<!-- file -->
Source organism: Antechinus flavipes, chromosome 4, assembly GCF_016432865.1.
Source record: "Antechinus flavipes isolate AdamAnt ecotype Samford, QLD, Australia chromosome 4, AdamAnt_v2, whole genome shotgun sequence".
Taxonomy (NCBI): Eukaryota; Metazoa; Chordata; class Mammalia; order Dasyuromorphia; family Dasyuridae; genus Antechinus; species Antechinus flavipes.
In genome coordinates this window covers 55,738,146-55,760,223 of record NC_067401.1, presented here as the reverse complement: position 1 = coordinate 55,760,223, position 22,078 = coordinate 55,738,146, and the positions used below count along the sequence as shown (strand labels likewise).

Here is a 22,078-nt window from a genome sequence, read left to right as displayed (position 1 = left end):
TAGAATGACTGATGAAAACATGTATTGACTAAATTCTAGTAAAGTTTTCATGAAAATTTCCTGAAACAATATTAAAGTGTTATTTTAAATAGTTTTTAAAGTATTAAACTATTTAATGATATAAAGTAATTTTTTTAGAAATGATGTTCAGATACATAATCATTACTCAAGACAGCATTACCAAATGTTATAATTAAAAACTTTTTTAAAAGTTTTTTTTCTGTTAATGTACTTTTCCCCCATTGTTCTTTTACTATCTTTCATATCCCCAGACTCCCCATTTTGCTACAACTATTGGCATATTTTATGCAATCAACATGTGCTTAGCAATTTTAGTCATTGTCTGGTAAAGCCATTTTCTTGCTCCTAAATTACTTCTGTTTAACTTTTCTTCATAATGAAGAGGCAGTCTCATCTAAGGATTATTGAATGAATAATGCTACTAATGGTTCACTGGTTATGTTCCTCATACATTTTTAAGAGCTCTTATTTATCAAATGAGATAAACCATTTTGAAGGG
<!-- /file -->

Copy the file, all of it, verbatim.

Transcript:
Source organism: Antechinus flavipes, chromosome 4, assembly GCF_016432865.1.
Source record: "Antechinus flavipes isolate AdamAnt ecotype Samford, QLD, Australia chromosome 4, AdamAnt_v2, whole genome shotgun sequence".
Taxonomy (NCBI): Eukaryota; Metazoa; Chordata; class Mammalia; order Dasyuromorphia; family Dasyuridae; genus Antechinus; species Antechinus flavipes.
In genome coordinates this window covers 55,738,146-55,760,223 of record NC_067401.1, presented here as the reverse complement: position 1 = coordinate 55,760,223, position 22,078 = coordinate 55,738,146, and the positions used below count along the sequence as shown (strand labels likewise).

Here is a 22,078-nt window from a genome sequence, read left to right as displayed (position 1 = left end):
TAGAATGACTGATGAAAACATGTATTGACTAAATTCTAGTAAAGTTTTCATGAAAATTTCCTGAAACAATATTAAAGTGTTATTTTAAATAGTTTTTAAAGTATTAAACTATTTAATGATATAAAGTAATTTTTTTAGAAATGATGTTCAGATACATAATCATTACTCAAGACAGCATTACCAAATGTTATAATTAAAAACTTTTTTAAAAGTTTTTTTTCTGTTAATGTACTTTTCCCCCATTGTTCTTTTACTATCTTTCATATCCCCAGACTCCCCATTTTGCTACAACTATTGGCATATTTTATGCAATCAACATGTGCTTAGCAATTTTAGTCATTGTCTGGTAAAGCCATTTTCTTGCTCCTAAATTACTTCTGTTTAACTTTTCTTCATAATGAAGAGGCAGTCTCATCTAAGGATTATTGAATGAATAATGCTACTAATGGTTCACTGGTTATGTTCCTCATACATTTTTAAGAGCTCTTATTTATCAAATGAGATAAACCATTTTGAAGGG